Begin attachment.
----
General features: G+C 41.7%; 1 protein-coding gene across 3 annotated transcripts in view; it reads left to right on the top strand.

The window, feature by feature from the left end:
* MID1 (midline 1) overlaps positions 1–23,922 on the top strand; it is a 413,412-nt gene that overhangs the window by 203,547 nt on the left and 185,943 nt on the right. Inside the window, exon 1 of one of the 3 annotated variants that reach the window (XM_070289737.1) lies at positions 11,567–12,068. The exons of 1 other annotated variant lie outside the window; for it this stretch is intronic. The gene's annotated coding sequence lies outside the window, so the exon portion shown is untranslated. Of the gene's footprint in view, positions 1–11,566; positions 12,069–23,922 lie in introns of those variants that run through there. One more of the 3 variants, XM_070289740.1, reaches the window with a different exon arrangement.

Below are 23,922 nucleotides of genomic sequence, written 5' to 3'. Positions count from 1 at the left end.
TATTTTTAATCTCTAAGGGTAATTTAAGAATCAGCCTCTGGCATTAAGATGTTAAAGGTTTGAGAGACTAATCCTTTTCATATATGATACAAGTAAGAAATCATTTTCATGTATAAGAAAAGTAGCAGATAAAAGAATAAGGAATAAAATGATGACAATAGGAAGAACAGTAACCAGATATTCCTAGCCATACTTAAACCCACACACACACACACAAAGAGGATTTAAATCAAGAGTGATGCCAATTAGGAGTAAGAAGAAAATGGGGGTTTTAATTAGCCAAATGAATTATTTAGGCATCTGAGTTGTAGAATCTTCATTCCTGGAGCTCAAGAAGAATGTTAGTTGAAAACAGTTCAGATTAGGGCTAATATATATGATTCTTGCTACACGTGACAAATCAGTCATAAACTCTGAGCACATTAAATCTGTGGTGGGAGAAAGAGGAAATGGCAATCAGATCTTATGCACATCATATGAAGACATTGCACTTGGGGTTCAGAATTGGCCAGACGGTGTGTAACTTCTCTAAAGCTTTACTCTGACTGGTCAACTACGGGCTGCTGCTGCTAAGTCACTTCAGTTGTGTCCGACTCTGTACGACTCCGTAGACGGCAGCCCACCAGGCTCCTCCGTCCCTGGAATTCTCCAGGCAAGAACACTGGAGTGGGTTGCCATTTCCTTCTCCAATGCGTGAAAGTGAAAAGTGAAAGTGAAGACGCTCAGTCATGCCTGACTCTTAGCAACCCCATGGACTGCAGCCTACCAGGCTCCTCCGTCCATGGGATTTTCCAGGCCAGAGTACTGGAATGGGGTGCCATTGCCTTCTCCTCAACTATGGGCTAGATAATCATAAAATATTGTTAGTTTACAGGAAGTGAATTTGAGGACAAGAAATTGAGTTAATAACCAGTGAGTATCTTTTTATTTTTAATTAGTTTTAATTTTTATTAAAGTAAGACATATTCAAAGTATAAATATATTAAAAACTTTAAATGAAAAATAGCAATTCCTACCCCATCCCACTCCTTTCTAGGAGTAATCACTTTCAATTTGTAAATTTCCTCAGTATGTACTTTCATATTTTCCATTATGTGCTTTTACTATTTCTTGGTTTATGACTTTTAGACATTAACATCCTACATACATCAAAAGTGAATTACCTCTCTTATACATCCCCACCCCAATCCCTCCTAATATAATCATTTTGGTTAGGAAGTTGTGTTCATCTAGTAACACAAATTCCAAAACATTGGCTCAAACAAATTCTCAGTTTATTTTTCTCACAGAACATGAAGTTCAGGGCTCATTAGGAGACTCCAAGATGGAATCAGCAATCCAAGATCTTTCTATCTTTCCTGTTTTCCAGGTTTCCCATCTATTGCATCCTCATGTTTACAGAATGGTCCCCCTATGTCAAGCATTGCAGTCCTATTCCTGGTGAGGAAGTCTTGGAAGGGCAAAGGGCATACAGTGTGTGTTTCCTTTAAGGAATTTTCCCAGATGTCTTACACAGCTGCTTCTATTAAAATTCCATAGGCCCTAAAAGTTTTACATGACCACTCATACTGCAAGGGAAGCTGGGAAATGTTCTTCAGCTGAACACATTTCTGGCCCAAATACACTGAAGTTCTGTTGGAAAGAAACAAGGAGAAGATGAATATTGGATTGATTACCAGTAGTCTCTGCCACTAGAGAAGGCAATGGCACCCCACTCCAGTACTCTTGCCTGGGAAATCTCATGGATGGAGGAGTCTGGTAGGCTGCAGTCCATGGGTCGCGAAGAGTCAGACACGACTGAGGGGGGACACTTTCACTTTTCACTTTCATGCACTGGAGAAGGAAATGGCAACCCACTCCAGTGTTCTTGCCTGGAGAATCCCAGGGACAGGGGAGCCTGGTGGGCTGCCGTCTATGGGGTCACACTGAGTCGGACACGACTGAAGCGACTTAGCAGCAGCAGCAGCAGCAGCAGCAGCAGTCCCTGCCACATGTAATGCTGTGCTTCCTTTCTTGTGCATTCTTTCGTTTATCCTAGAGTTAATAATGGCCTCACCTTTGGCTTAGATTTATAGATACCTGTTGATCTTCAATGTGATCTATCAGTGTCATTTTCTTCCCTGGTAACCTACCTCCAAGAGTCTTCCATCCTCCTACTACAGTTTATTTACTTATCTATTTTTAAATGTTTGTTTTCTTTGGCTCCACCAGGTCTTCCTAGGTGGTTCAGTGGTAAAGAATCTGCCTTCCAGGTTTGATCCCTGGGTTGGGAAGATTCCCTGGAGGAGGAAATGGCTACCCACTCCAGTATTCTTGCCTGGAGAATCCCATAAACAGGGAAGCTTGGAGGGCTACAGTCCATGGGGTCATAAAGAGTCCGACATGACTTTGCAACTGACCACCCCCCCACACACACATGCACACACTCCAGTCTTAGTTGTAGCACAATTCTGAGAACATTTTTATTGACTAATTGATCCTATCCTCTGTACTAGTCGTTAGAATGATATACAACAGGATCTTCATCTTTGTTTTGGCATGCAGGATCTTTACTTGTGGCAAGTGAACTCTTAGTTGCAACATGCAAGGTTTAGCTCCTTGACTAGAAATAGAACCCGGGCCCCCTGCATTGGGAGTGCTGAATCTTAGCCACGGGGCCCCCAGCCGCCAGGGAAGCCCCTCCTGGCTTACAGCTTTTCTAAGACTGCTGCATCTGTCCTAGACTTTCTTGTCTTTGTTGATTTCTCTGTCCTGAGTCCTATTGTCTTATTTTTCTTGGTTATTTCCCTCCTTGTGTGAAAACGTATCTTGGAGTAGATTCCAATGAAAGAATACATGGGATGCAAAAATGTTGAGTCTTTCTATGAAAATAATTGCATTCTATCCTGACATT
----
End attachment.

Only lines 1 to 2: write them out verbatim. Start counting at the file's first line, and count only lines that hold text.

General features: G+C 41.7%; 1 protein-coding gene across 3 annotated transcripts in view; it reads left to right on the top strand.

The window, feature by feature from the left end: